Welcome to ‘France et Moi’ where this week I am talking to author Patrick Moon about what France means to him.
Firstly, I think France is a special place and with plenty of space and lovely scenery great to explore by bike. If you were to take a day off from the vineyard and olive grove where would you take your bike?
Patrick: Definitely to the nearby Lac du Salagou beautiful at all times of year, with a challenging 26kms VTT circuit all around it. I confess, I’ve only done the complete loop once, but I regularly do the best stretch as an ‘aller retour’ of 16kms. An exhilarating mini “assault course” every time!
2) France has some beautiful cities and there are a few that constantly battle to be my favourite, what is your favourite French city and why?
Patrick: I’m afraid it’s the obvious one: Paris, about which there’s really little left to be said! But a very close second would be Toulouse. I love the ubiquitous pink stone, the walks on the quais beside the Garonne, the absurd concentration of top-quality restaurants, one of the best small art museums I know (the Fondation Bemberg), a delightful little opera house boasting top-quality productions… Perfect for an occasional night away.
3) What is your fondest memory of time spent in France?
Patrick: Probably the time I spent as an English language assistant in Versailles in the middle of my University course: a twelve-hour working week in the lycée that somehow magically contracted into six, with free accommodation, nearly free food and a short and frequent train ride into all the wonders of Paris. It seemed to take me years as a young lawyer to recover the ‘comfortable’ lifestyle I enjoyed then!
4) I know from reading your two books set in the Languedoc that you immersed yourself in the food and wine of the area but do you have a favourite regional dish?
Patrick: I love Cassoulet, but it takes literally days to make it. There’s a section in ‘Arrazat’s Aubergines that explains all the processes, but I suppose that’s one of the reasons I like slipping off to Toulouse – or even Castelnaudary on the way, where it was invented – to have someone else cook it for me.
5) Is there anything French you won’t eat?
Patrick: Tripe. It the only thing, French or otherwise, that I won’t eat. Well, all right, I’m not great with sheep’s eyes either, but I don’t think even the French would serve them!
6) France has many different cheeses, a silly question, but which French cheese are you? A hard and mature Tome, a soft, fresh and lively goat cheese, the creamy and rich Camembert or maybe the salty and serious Roquefort?
Patrick: The complete cheese board (depending on my mood)!
7) Imagine you are sitting outside a French café at 10.00am on a sunny morning watching the world go by, what do you order from the waiter?
Patrick: Just an expresso. And then I’m afraid I’d go for a walk and watch the world that way.
8) How important do you think it is to match your French wine with your food? Any top matching tips you can share?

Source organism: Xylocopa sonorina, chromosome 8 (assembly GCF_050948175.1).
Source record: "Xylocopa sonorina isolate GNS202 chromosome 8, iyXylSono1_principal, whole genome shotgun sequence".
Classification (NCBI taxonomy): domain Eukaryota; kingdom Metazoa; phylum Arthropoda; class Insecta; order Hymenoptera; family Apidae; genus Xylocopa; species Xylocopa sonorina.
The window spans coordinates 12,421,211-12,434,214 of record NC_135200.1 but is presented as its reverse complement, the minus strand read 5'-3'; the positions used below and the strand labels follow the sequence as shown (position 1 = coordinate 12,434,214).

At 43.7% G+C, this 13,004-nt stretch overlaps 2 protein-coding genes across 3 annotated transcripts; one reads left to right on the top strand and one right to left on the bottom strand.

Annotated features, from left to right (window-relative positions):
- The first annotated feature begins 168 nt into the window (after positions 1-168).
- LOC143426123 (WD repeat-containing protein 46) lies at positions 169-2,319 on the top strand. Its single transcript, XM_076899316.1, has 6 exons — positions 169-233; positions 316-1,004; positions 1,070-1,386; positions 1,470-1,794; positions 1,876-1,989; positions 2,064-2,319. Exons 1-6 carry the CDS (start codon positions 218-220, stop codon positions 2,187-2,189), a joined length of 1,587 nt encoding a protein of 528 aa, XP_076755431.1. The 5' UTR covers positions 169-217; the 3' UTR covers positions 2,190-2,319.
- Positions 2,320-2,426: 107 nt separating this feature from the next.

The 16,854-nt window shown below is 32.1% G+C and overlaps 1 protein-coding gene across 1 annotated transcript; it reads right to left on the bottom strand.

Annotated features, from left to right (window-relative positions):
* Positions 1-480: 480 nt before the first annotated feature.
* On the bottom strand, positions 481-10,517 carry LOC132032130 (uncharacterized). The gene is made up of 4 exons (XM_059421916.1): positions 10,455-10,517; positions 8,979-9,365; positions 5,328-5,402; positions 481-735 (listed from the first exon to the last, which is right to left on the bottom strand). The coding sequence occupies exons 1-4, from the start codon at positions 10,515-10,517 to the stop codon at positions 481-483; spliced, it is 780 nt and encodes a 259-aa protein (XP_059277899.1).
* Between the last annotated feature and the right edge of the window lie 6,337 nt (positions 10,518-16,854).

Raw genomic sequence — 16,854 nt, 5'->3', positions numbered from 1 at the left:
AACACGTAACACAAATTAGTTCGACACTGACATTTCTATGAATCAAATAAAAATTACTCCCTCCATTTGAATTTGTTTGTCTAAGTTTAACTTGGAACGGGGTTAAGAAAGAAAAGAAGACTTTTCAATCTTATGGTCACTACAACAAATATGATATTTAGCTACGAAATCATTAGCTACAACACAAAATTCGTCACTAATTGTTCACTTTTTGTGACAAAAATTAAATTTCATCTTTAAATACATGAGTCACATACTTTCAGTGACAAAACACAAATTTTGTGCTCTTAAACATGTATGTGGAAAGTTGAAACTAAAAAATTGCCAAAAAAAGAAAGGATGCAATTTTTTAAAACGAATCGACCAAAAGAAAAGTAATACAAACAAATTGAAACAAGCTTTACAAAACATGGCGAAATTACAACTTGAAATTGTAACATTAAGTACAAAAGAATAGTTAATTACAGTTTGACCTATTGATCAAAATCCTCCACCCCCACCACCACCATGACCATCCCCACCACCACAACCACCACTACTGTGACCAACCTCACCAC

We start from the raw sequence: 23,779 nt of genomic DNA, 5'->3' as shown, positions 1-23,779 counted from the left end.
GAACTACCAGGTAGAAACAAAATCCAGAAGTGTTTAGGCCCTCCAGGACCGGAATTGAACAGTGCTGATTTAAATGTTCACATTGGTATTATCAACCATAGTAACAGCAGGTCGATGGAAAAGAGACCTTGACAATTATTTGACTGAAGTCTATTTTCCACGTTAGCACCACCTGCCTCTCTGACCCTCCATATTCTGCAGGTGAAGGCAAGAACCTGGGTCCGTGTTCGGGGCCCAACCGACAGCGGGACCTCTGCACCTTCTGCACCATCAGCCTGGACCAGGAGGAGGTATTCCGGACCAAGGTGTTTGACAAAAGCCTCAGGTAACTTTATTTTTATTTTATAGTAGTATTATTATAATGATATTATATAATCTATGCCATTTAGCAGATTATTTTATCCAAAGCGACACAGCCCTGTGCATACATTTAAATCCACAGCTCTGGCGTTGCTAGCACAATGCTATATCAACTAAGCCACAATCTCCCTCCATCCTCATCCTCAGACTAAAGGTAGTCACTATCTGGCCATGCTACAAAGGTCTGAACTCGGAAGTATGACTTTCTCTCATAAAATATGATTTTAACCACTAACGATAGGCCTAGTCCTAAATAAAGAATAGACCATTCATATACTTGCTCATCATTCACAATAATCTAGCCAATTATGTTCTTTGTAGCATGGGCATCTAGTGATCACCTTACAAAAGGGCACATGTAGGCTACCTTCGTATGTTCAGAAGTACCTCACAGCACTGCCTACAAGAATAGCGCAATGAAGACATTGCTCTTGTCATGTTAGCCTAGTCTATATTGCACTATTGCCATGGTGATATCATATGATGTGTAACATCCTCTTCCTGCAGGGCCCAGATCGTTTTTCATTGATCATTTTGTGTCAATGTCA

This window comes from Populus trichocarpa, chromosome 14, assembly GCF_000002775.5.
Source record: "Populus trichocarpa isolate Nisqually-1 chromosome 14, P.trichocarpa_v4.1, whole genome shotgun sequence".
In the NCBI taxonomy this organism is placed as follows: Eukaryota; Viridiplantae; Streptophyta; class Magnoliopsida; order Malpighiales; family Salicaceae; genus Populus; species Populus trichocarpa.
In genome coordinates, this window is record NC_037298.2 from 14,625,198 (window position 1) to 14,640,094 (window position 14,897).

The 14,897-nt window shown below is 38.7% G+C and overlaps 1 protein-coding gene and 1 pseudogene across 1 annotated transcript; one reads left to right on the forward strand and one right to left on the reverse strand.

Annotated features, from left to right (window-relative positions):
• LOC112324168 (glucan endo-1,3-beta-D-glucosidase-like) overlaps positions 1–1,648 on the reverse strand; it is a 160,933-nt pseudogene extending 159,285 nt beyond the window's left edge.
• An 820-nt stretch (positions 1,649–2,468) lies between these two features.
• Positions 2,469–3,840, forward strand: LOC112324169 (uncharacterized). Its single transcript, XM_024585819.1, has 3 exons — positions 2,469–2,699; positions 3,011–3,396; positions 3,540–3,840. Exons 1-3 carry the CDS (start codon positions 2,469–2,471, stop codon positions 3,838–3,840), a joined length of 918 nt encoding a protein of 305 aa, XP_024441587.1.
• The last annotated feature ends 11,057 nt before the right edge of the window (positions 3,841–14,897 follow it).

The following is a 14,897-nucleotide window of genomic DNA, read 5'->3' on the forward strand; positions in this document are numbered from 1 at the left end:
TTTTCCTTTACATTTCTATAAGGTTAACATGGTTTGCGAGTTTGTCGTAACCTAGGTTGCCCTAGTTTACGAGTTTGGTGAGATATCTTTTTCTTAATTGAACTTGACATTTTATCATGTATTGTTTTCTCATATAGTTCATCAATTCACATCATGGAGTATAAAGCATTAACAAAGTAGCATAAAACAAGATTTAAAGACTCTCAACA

Patrick: Very important. But that doesn’t mean hard and fast rules about white with fish, red with meat and so on. I think the ‘weight’ of the wine is often more important than the colour. For instance, I’d often favour a substantial Languedoc white wine with the local sheep and goat cheeses, in preference to the hearty reds more ‘traditionally’ served. Or if it’s Roquefort, perhaps a dessert wine.
9) How would you explain that very unique French concept of ‘terroir’?
Patrick: It’s the distinctive effect that the soil and situation of a particular parcel of land can have on what’s grown there. It’s probably most marked – and certainly most talked about! - in the world of wine. It’s easy to dismiss it all as ‘hype’ but try, for instance, the two different cuvées of red wine made by the Domaine de l’Hermitage in the Languedoc’s Pic Saint Loup region. Same grape varieties, same pruning, same vinification, but utterly different taste – not to mention different prices to match! – and all down to terroir.
10) Can you describe your perfect French apero for us the drink, the nibbles, the location and the company?
Patrick: A light fruity white wine, perhaps Le Joly Blanc from Virgile Joly, the hero of ‘Virgile’s Vineyard’; my own green Lucques olives, with some good charcuterie; the terrace at my home over-looking the foothills of the Larzac on a late summer’s evening and as many of my friends as will fit round the table. Then on to the serious business of dinner…
Finally, do you have any current projects you would like to tell my readers about?
Patrick: Well, my third book What Else is there for a Boy Like Me? has just been published for the first time. It’s very different from the two Languedoc books: first because it’s about Rajasthan in India and second because it’s more personal. There’s a lot more detail on both this and the French books on my website www.patrickmoon.co.uk. Meanwhile, I’m already starting to think about a fourth book about Kerala in the South of India, with a big focus on the food products of that part of the world, rather as ‘Arrazat’ spotlit those of Southern France. I’ll be posting more information on Facebook and Twitter, if any of your readers want to follow me there.
Thank you for taking the time to answer some questions about France and you.
Patrick: Thank you for inviting me!